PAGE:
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You may know Edmund de Waal as the author of The Hare with Amber Eyes, which follows dozens of thumb-sized sculptures on their adventures around the globe. These netsuke – miniature figures carved in ivory, boxwood or boar’s tusk – collide with history, pass from generation to generation of a single family, and survive events that millions of people did not. Created in Japan, they drift to Paris, Vienna and back to Tokyo, before settling, for now, in de Waal’s south London home. Their wanderings are almost certainly not complete.
Apart from being a bestselling writer, however, de Waal’s day job is as a ceramicist whose refined creations nestle in such distinguished venues as Tate Britain and the Victoria and Albert Museum. The Gagosian Gallery, betting that literary eminence will boost his artistic renown in the US, has brought de Waal’s paper-thin sculptures to Madison Avenue, disposing them in fragile squadrons.
Atemwende, de Waal’s first commercial show in the US, is a black-and-white, whispering affair, very fine and very distant. There’s a kinship between the tersely lyrical style of his prose and the controlled emotion that seeps into three dimensions. In The Hare With Amber Eyes, the story keeps threatening to overwhelm the author, who keeps sentimentality in check with dogged self-restraint. The result is a narrative of laconic sorrow. The sculpture, too, is aloof, cool and disciplined. But, even at a remove, we can feel that same repressed quiver. All the works are for sale.
The basic element of his work is the diminutive, intricate vessel, fashioned out of a thin porcelain membrane. Longer ones stretch into tubes; squatter ones look like cups. On occasions a plate intrudes. This tableware mimics and mocks functionality; a mere clink of a teaspoon would shatter it.
At Gagosian, the art is inseparable from its installation. De Waal designed the aluminium, Plexiglas and wood cabinets himself: some lie tantalisingly open, daring viewers to reach out and grab the jewel-like little pots; others are huge and hazed by a cloudy pane, so the contents drift into the mist. The arrangement is suggestive, rather than explanatory. Each item is a single rune, clustered into abstract words, spaced at rhythmic intervals and organised into stanzas. The whole ensemble scans like a multipart epic in verse.
De Waal has such strong feelings about these various forms of presentation that the context can upstage the objects. In Hare, he ruminates at length upon his experience of the vitrine in his uncle’s Tokyo home. Sliding open the doors was integral to the ritual of viewing the netsuke – a way to pierce the museum-like membrane.
“The vitrines exist so that you can see objects, but not touch them: they frame things, suspend them, tantalise through distance,” he wrote. This was a realisation he came to gradually and grudgingly. “I spent the first 20 years of my life as a potter earnestly trying to get objects out of the glass cases in which my pots were often placed in galleries and museums. They die, I’d say, behind glass, held in that airlock. Vitrines were a sort of coffin: things need to be out and to take their chances away from the protection of formal display, to be liberated. ‘Out of the drawing room and into the kitchen!’ was a sort of manifesto.”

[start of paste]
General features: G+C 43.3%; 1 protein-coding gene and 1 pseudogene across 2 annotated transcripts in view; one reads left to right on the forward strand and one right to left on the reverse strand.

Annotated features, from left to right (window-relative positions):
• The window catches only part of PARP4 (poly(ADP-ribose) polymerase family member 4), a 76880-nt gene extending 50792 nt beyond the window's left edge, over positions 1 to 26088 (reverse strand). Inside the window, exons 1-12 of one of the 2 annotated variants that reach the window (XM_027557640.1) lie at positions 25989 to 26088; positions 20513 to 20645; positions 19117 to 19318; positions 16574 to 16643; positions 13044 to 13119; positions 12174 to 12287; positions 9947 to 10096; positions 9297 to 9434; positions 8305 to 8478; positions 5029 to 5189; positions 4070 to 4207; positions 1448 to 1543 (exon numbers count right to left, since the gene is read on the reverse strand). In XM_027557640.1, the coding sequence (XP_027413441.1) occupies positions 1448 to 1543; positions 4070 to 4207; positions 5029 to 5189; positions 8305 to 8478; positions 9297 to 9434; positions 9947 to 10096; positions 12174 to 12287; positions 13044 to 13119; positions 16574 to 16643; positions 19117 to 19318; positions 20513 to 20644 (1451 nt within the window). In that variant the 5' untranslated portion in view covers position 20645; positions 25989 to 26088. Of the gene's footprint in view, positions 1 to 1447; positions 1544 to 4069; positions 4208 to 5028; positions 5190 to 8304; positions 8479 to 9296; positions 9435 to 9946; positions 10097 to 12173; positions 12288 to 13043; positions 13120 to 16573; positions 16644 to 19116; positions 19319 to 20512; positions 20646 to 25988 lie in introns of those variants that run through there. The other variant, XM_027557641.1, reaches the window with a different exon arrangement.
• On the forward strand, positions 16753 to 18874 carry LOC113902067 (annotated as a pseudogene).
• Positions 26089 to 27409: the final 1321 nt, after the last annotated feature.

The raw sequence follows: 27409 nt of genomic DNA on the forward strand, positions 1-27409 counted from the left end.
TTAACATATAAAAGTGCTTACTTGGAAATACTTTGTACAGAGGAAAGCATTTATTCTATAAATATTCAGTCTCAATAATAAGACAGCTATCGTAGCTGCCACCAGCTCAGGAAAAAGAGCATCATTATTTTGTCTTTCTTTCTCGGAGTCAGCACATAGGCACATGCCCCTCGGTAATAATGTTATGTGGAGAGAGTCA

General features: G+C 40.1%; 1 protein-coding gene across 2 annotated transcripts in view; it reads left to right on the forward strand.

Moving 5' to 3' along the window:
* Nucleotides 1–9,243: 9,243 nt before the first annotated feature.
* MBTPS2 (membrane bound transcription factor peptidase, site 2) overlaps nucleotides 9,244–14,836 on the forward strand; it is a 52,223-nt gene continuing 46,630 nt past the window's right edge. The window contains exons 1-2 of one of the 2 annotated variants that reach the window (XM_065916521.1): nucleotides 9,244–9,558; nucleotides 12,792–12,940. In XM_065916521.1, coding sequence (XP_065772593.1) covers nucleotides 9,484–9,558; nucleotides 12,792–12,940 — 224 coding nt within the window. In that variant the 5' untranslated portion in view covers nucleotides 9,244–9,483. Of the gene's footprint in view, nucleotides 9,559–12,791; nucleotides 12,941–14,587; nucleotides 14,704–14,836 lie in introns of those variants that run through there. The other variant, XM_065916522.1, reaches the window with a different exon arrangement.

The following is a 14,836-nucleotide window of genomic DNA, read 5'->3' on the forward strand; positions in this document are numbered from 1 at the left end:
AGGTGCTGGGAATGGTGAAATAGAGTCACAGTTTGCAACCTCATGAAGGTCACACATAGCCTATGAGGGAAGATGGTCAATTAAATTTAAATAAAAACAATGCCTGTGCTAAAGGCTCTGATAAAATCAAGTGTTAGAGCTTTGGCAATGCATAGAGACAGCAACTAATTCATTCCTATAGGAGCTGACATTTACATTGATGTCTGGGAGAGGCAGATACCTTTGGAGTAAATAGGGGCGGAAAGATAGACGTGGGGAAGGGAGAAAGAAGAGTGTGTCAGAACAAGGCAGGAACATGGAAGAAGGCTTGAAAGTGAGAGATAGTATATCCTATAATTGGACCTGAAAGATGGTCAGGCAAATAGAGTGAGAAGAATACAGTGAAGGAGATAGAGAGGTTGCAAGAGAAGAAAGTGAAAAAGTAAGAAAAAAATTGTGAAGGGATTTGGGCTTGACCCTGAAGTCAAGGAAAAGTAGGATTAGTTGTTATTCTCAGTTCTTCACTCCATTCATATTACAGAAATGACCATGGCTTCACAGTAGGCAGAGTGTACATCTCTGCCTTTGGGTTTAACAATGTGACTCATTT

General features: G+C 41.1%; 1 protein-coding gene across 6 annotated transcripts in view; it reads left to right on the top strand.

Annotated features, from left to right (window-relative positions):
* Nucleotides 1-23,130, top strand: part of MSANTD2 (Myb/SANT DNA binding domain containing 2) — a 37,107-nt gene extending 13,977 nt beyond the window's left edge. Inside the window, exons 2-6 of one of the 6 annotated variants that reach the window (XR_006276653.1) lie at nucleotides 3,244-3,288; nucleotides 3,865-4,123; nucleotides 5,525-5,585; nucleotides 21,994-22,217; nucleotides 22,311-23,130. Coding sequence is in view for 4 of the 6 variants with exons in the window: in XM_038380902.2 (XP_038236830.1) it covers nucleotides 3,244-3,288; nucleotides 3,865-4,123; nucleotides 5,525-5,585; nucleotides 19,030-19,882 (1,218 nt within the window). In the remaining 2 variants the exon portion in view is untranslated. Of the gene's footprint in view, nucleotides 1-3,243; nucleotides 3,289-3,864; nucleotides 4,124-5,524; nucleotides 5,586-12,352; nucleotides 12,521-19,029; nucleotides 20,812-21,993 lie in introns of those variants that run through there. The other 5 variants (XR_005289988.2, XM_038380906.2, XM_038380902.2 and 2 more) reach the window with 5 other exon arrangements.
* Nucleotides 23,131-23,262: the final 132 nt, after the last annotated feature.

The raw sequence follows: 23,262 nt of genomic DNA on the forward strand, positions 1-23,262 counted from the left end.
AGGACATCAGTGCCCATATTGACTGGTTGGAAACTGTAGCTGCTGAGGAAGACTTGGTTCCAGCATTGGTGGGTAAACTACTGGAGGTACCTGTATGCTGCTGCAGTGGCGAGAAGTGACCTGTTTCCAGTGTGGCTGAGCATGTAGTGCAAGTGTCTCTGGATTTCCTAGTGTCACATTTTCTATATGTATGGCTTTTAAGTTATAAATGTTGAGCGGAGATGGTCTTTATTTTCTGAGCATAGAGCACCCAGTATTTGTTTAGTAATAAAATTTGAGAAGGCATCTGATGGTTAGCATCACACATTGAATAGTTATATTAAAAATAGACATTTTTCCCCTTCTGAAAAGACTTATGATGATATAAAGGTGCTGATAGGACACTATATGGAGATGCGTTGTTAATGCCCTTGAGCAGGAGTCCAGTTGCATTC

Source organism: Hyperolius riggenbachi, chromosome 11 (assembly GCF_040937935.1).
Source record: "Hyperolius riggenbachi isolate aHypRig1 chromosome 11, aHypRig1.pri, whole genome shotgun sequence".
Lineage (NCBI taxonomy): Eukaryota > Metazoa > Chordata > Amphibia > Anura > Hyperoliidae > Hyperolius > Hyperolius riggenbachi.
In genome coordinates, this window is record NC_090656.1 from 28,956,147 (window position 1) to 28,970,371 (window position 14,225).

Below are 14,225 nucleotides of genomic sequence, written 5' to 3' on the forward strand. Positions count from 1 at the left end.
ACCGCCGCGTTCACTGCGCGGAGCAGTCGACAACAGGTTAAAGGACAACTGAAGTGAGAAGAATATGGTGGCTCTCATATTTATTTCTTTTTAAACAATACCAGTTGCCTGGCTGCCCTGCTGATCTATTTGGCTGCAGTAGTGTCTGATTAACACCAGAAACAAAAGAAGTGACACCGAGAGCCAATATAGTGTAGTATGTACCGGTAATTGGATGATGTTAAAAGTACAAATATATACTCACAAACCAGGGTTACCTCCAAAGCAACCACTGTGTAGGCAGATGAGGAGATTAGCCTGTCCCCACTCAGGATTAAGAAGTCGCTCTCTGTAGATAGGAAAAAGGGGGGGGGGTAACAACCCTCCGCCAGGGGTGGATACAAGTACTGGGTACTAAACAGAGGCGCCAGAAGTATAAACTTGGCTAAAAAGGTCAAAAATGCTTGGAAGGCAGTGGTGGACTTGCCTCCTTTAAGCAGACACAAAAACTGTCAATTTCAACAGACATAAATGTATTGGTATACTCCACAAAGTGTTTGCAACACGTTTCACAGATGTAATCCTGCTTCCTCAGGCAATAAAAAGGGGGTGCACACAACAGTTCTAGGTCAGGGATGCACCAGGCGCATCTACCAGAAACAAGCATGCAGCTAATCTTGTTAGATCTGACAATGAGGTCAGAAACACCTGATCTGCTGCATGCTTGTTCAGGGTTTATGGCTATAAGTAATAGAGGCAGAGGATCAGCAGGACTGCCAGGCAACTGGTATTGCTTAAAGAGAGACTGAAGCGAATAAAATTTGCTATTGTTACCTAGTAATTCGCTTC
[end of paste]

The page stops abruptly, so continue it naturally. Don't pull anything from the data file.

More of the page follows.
De Waal eventually came to understand that a vitrine is meant to be opened – that the gentle creak of the door or the pulling aside of the curtain are dance steps in the choreography of seduction. This sensual prelude leads to a series of progressively more intimate acts: gazing, selecting, reaching in, picking up – and finally what he likes to call “the electric encounter between a hand and an object”.
Of course, handling such objects is the privilege of ownership, so visitors at Gagosian can only fantasise about that quasi-erotic meeting of flesh and clay. We are the touchless gawpers, marvelling from afar at the cosmic crescendo of possession. And de Waal doesn’t even make voyeurism easy, since he occludes as much as he reveals. In “Your hand full of hours”, a translucent scrim divides the foreground from the rear, like a stage curtain. In the front, a row of cylinders stands at attention, crisp and detailed behind clear glass. In the back, a similar set offers a dim and blurry impression, as if they were only projected images, flickering on the walls of a cave. So much for “out of the drawing room and into the kitchen”. It’s more like “out of the drawing room and into the fog”.
De Waal’s Gagosian show brims with so much ambivalence that it proves frustratingly oblique. He has said his work deals with the drama of owning and collecting art – it’s about having and losing, and about all the ways objects are kept together, stolen or dispersed. Yet the monochrome repetitiveness of the display seems to matter more than any individual object. Removing one, or even several, would do no more damage to the show’s integrity than cutting a measure or two from an opera by Philip Glass.
This airy, ungraspable minimalism seems so at odds with the book’s sharp tactile yearnings, and the individual specificity of the pieces he describes. In Hare, he marvels at the indestructibility of his family’s collection – at how a little carving could survive the caress of countless hands, slide compactly into a pocket, and traverse oceans. As a writer, De Waal made those hardy, quirky art works come to life through their tactile connections with humans. As an artist, he does the opposite, churning out platoons of exquisitely generic ghosts.
‘Atemwende’, Gagosian, New York, to October 19, gagosian.com
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